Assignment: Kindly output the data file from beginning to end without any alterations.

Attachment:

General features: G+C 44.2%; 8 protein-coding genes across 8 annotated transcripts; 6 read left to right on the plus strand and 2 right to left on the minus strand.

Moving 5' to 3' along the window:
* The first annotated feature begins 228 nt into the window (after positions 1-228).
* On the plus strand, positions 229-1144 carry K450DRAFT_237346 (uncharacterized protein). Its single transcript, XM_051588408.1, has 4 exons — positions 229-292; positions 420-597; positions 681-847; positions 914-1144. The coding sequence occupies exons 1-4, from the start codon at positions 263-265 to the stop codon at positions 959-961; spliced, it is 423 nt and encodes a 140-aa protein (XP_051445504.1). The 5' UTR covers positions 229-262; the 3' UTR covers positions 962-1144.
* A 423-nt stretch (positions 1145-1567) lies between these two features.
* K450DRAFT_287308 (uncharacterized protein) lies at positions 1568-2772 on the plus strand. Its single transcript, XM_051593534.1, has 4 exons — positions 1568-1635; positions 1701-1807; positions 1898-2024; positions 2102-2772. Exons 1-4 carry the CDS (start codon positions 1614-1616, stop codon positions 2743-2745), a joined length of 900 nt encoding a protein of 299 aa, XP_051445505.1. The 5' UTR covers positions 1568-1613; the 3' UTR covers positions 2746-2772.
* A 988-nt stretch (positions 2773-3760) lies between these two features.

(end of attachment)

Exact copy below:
General features: G+C 44.2%; 8 protein-coding genes across 8 annotated transcripts; 6 read left to right on the plus strand and 2 right to left on the minus strand.

Moving 5' to 3' along the window:
* The first annotated feature begins 228 nt into the window (after positions 1-228).
* On the plus strand, positions 229-1144 carry K450DRAFT_237346 (uncharacterized protein). Its single transcript, XM_051588408.1, has 4 exons — positions 229-292; positions 420-597; positions 681-847; positions 914-1144. The coding sequence occupies exons 1-4, from the start codon at positions 263-265 to the stop codon at positions 959-961; spliced, it is 423 nt and encodes a 140-aa protein (XP_051445504.1). The 5' UTR covers positions 229-262; the 3' UTR covers positions 962-1144.
* A 423-nt stretch (positions 1145-1567) lies between these two features.
* K450DRAFT_287308 (uncharacterized protein) lies at positions 1568-2772 on the plus strand. Its single transcript, XM_051593534.1, has 4 exons — positions 1568-1635; positions 1701-1807; positions 1898-2024; positions 2102-2772. Exons 1-4 carry the CDS (start codon positions 1614-1616, stop codon positions 2743-2745), a joined length of 900 nt encoding a protein of 299 aa, XP_051445505.1. The 5' UTR covers positions 1568-1613; the 3' UTR covers positions 2746-2772.
* A 988-nt stretch (positions 2773-3760) lies between these two features.